Win a copy of The School Garden Curriculum this week in the Kids forum!
  • Post Reply Bookmark Topic Watch Topic
  • New Topic
permaculture forums growies critters building homesteading energy monies kitchen purity ungarbage community wilderness fiber arts art permaculture artisans regional education experiences global resources the cider press projects digital market permies.com private forums all forums
this forum made possible by our volunteer staff, including ...
master stewards:
  • Nicole Alderman
  • r ranson
  • paul wheaton
  • Anne Miller
  • Mike Jay
stewards:
  • Jocelyn Campbell
  • Burra Maluca
  • Devaka Cooray
garden masters:
  • Dave Burton
  • James Freyr
  • Mike Barkley
gardeners:
  • Joylynn Hardesty
  • Greg Martin
  • Pearl Sutton

commercial fishing and energy equivalence  RSS feed

 
Posts: 6
  • Mark post as helpful
  • send pies
  • Quote
  • Report post to moderator
Hello to this wonderful forum and thanks to everyone!

I am working with a friend who is a commercial fisherman in Maine. We are talking about the possibility of running an electric motor on his boat rather than the diesel that everyone uses out there. His boat has a 425hp diesel caterpillar motor and he says he burns about 35 gallons of fuel/day on average. Just a quick search on the internet and some simple math says that he's using about 1 megawatt electrical equivalent in diesel fuel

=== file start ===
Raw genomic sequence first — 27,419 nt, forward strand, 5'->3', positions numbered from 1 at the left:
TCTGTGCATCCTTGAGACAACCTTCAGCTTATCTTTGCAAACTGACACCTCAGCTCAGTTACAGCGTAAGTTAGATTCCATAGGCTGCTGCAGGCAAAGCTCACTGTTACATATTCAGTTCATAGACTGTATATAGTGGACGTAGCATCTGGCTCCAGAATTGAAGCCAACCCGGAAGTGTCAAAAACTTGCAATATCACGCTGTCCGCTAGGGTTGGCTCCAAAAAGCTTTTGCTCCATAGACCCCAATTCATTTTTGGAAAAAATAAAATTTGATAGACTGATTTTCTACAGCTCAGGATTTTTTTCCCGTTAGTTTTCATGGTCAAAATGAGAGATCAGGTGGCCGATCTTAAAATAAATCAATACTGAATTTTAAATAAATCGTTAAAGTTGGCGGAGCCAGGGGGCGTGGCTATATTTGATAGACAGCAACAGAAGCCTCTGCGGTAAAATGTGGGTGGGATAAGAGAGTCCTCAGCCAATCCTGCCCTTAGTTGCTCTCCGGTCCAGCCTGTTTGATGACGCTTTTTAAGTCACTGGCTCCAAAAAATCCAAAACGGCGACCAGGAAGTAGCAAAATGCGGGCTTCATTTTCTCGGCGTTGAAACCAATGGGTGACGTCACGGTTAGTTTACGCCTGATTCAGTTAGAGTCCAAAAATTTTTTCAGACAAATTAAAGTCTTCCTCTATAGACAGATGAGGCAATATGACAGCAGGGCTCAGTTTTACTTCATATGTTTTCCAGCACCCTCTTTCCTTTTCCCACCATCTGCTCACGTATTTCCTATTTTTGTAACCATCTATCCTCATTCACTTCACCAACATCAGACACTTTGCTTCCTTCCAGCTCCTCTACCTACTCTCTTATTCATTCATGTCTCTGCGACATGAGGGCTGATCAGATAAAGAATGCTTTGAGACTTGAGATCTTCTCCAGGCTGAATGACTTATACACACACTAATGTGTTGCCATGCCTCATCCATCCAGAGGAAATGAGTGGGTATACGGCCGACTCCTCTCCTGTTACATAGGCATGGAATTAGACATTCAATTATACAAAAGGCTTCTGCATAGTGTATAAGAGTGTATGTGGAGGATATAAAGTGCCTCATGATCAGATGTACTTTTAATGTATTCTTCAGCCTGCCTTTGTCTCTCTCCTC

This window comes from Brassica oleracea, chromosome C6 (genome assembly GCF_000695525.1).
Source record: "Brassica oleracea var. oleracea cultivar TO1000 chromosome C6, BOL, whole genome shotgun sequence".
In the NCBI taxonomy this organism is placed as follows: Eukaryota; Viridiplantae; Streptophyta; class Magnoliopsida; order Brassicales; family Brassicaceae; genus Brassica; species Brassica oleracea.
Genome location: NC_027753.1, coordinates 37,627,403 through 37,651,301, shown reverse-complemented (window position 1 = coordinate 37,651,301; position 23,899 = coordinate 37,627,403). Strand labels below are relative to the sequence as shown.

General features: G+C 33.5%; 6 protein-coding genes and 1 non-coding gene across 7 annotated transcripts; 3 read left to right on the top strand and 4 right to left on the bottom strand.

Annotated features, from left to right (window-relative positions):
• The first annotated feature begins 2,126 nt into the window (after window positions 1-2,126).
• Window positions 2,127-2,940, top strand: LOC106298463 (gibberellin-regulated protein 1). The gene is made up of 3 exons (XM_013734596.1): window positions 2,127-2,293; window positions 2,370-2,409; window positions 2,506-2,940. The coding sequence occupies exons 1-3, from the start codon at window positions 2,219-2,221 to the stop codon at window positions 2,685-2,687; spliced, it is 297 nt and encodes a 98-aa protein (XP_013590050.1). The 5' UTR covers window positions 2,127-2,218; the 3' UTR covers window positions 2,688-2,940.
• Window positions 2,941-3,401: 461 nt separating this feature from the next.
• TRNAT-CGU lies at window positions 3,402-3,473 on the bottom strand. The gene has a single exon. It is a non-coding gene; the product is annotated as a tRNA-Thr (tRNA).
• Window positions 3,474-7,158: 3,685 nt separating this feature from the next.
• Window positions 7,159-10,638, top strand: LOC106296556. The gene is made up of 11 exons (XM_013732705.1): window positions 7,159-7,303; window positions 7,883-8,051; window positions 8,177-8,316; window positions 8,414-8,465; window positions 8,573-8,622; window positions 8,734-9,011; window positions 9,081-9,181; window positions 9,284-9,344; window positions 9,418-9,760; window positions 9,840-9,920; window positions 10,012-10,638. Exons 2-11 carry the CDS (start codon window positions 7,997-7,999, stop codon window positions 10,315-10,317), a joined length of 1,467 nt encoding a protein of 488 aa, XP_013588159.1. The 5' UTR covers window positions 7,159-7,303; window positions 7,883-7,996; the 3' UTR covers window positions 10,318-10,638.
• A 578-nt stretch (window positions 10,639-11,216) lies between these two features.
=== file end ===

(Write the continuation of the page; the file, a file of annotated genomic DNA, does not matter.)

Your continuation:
Question 1: Can that be?

Question 2: Is the electric motor, in general, more efficient than a diesel which would then require less power input to do the same amount of work making the need for an actual megawatt of energy storage in the boat less relevant?

The boat wants ballast, so an enormous battery bank in the hull is not out of the question, I'm just trying to see if that's really the number we're aiming for in diesel-electrical conversion

thanks again
 
pollinator
Posts: 2385
Location: Massachusetts, Zone:6/7, AHS:4, Rainfall:48in even Soil:SandyLoam pH6 Flat
121
forest garden solar
  • Mark post as helpful
  • send pies
  • Quote
  • Report post to moderator
Fossil Fuel to Electric Motor Power loss
0.9 MW delivered to propeller
0.90 * 1.0 megawatts due to electric motor inefficiency
0.80 * 1.2 megawatts due to battery inefficiency
0.80 * 1.4 megawatts due to battery charger inefficiency
0.92 * 1.5 megawatts due to transmission power loss
0.30 * 4.5 megawatts due to power generation loss. (combustion heat lost, mechanical-gear-friction lost, alternator lost, system losses)
4.5 MW of diese/fossil fuel

Fossil Fuel to Direct Drive Propeller Motor Power loss